How to save more homes

Deserie Jones-Wright was able to keep her house thanks to the city's foreclosure-diversion program when she and her lender agreed to lower her mortgage rate. With her is son Jahbarie Francis, 11. (John Costello / Staff Photographer)
Deserie Jones-Wright was able to keep her house thanks to the city's foreclosure-diversion program when she and her lender agreed to lower her mortgage rate. With her is son Jahbarie Francis, 11. (John Costello / Staff Photographer) (Amanda Gilanyi)
Posted: June 16, 2009

IN THE LAST 12 MONTHS, more than 3,000 Philadelphia homeowners took steps to end a nightmare, by participating in an innovative program designed to slow down the foreclosure rate.

The Mortgage Foreclosure Diversion Program is a city-sponsored, court-designed program that brings lenders and homeowners to the table to work out a plan to save homes set for foreclosure. As a result, 1,400 city homes that had been due to be foreclosed were saved. Now, the program may expand throughout the state and around the country.

Last week, the National Conference of Mayors recognized Mayor Nutter for the city's role in making the program work; mayors from New York, Los Angeles, St. Louis, Miami and other cities are working to adopt the program in their cities. And later this month, the Pennsylvania House could vote on a bill, by Rep. Michael McGeehan, that would make the program statewide.

We hope the state and other cities that are about to adopt this appreciate just how remarkable this program is, for a number of reasons. For one thing, it has relied on the tenacity of Judge Annette Rizzo, who runs the program, in forcing a collaboration among the city, housing counseling agencies, legal services, and lenders. That's no small thing.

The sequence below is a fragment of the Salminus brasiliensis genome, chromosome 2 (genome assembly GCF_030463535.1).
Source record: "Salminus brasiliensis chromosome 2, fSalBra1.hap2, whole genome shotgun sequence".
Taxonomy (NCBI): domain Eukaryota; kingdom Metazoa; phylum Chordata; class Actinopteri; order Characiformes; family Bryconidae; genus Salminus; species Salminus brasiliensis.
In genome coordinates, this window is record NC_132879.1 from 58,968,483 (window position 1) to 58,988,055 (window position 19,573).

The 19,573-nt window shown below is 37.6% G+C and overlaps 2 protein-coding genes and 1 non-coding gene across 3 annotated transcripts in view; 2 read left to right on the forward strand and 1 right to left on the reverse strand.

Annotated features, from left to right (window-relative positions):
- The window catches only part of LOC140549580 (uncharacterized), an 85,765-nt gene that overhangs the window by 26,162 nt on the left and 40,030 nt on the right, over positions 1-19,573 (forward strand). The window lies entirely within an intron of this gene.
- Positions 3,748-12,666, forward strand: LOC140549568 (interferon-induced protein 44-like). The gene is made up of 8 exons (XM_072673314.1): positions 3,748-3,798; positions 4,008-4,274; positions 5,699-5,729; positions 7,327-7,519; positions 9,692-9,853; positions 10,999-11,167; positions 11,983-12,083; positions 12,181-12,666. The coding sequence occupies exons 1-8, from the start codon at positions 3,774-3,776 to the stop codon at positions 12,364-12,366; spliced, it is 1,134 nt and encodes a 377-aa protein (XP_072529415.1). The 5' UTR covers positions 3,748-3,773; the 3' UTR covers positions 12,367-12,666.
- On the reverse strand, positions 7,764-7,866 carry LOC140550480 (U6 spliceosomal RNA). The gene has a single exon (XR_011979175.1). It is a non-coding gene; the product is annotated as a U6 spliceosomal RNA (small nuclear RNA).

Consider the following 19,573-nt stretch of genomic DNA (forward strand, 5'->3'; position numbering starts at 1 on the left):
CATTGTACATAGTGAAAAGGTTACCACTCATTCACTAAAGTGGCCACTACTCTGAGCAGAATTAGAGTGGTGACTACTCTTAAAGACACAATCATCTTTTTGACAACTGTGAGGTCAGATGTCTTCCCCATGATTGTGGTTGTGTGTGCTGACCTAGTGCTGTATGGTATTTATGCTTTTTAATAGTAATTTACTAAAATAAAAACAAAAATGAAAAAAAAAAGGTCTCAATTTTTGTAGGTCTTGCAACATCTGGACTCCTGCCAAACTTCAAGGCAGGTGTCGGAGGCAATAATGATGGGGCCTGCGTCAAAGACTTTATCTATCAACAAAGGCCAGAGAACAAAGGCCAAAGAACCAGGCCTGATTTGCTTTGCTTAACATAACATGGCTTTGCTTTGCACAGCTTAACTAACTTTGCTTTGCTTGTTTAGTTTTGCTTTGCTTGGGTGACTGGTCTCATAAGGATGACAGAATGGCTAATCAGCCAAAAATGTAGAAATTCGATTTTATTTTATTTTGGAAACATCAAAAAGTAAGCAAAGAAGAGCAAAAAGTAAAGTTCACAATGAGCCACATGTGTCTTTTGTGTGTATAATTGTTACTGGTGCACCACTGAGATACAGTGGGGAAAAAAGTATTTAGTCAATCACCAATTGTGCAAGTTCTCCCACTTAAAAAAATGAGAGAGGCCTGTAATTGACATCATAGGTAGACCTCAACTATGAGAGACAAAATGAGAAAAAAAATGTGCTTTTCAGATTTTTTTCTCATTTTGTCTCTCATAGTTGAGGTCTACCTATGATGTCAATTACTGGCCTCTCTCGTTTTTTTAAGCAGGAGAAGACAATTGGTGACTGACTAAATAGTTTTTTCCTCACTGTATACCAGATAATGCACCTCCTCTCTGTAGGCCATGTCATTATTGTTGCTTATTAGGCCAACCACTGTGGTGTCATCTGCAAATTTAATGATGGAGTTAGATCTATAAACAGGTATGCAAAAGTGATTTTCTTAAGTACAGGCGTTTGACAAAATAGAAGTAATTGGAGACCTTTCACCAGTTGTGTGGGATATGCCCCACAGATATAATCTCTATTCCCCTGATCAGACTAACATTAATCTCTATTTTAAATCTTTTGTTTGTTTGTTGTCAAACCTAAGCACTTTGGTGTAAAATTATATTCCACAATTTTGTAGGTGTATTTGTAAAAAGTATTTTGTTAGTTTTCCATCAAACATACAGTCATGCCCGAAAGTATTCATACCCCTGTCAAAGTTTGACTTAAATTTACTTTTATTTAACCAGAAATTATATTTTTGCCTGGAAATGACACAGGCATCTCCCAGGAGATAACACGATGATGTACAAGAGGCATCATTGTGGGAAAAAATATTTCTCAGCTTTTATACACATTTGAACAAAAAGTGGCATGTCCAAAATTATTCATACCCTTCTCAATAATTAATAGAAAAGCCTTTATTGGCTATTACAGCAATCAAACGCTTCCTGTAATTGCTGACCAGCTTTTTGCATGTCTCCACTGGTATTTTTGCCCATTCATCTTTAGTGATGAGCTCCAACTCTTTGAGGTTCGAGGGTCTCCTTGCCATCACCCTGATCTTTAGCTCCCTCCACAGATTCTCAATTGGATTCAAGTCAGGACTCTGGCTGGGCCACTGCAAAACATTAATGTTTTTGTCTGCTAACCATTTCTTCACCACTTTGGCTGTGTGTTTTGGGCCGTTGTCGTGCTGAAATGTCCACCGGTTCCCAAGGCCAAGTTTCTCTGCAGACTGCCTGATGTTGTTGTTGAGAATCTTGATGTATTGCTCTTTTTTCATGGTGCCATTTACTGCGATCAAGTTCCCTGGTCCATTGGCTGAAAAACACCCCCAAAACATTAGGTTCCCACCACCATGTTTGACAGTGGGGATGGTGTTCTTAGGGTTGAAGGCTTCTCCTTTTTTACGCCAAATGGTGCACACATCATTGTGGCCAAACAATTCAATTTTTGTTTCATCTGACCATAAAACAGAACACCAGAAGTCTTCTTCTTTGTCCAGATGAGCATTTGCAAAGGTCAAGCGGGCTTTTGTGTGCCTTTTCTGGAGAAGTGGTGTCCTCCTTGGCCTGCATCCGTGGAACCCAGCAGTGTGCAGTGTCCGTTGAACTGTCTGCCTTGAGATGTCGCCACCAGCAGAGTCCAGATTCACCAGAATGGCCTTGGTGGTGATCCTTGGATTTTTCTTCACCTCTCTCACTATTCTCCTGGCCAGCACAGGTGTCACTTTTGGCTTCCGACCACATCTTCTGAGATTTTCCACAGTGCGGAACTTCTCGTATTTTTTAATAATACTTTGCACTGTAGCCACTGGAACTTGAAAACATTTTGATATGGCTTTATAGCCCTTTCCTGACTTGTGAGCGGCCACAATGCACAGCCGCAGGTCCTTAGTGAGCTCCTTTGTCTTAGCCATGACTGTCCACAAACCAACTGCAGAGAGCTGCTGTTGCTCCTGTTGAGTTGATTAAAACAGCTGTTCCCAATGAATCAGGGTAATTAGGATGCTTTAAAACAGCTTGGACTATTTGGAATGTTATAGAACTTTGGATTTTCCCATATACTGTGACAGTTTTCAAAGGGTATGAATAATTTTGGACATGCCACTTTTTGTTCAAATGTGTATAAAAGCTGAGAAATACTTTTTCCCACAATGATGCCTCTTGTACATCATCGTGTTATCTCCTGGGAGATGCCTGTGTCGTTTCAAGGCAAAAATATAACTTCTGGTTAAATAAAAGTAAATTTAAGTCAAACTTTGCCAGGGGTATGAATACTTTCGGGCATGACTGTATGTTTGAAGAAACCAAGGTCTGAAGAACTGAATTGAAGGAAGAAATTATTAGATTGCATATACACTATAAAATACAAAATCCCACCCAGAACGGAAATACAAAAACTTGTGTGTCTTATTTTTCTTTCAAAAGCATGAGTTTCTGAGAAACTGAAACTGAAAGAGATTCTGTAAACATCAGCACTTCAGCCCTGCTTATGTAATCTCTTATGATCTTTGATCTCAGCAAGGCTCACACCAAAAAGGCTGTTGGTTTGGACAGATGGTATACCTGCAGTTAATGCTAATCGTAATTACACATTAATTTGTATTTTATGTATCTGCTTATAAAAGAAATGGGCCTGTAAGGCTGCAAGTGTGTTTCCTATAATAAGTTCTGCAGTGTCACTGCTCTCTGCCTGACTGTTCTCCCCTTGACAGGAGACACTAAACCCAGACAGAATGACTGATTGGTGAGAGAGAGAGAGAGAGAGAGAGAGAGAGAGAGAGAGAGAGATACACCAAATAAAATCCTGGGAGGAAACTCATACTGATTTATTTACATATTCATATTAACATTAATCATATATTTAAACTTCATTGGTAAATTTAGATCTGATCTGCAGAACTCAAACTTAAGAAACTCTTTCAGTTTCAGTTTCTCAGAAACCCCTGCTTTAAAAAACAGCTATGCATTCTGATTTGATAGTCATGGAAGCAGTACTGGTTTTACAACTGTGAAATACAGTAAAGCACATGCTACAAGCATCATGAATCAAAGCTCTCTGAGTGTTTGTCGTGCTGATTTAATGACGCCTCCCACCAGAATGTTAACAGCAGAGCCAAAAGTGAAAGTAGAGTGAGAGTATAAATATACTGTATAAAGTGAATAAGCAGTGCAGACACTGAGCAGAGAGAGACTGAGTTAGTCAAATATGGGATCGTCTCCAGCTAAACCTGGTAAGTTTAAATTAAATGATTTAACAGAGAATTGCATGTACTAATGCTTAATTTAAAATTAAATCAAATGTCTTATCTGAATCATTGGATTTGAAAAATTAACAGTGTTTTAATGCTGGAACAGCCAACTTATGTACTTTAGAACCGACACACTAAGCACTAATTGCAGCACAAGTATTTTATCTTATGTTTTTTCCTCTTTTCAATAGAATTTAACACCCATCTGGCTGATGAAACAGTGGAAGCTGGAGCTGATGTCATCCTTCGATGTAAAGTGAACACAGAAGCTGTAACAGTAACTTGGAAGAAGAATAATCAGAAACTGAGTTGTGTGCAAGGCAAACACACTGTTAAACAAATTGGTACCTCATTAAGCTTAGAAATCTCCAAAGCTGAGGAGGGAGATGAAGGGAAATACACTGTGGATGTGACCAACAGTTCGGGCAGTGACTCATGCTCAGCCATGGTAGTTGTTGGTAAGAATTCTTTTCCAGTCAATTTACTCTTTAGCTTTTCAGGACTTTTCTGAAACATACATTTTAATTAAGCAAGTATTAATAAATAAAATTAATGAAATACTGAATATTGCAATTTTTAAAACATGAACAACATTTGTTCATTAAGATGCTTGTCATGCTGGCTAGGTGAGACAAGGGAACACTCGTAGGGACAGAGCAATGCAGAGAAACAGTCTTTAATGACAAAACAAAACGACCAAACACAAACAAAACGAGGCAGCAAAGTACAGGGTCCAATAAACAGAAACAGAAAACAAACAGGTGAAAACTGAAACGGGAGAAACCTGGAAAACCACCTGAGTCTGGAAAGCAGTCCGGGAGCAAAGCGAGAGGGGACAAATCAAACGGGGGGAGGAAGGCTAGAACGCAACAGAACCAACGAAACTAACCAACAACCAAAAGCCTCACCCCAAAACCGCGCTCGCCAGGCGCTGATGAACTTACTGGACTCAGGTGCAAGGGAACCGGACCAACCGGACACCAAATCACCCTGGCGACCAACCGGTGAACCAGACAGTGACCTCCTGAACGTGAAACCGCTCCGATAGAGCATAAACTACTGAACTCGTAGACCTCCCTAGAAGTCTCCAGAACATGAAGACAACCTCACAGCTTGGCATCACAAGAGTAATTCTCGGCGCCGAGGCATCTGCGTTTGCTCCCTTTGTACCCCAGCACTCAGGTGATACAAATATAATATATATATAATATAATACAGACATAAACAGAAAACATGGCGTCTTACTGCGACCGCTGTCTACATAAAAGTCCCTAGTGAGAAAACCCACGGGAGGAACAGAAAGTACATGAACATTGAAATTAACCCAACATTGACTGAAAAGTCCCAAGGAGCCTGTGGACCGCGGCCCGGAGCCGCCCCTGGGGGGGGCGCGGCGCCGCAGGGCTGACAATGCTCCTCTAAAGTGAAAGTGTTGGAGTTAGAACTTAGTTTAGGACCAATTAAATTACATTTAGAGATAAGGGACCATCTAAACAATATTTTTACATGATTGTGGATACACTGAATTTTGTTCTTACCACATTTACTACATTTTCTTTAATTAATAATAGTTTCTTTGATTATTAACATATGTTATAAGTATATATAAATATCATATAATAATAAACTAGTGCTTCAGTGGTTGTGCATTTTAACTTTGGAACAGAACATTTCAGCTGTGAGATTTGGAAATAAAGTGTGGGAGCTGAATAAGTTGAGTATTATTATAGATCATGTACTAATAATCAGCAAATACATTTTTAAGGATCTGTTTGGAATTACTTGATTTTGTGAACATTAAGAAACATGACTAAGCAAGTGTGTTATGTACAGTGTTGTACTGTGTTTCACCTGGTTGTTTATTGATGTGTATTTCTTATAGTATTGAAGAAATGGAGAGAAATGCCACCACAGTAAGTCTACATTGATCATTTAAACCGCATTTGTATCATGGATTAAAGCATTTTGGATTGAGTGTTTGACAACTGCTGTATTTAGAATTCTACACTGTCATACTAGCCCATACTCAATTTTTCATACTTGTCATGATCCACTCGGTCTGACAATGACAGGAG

If similar programs are going to succeed, they'll need to adopt the key aspects of the city program, including:

_ It's mandatory: When a notice of foreclosure is filed, the court notifies the homeowner and the lender, requiring their presence at a mitigation meeting. The federal Hope Now hot line proved that voluntary programs aren't as effective.

_ It relies on pro-bono work: Lawyers who repre-

sent the homeowner at the mitigation meeting are volunteering their time. This is such a critical aspect of the program that we hope the state and the American Bar Association officially encourage their members to participate.

* Outreach is key. The city has put up $2 million to get the word out to the homeowners at risk for foreclosure, and to operate a hot line (215-334-HOME). Given the devastating price to whole communities that foreclosures exact, that's a wise investment, but times are tough. That's why the federal government should allow neighborhood-stabilization money to fund foreclosure prevention. A successful consumer-based program like this needs all the support it can get. *

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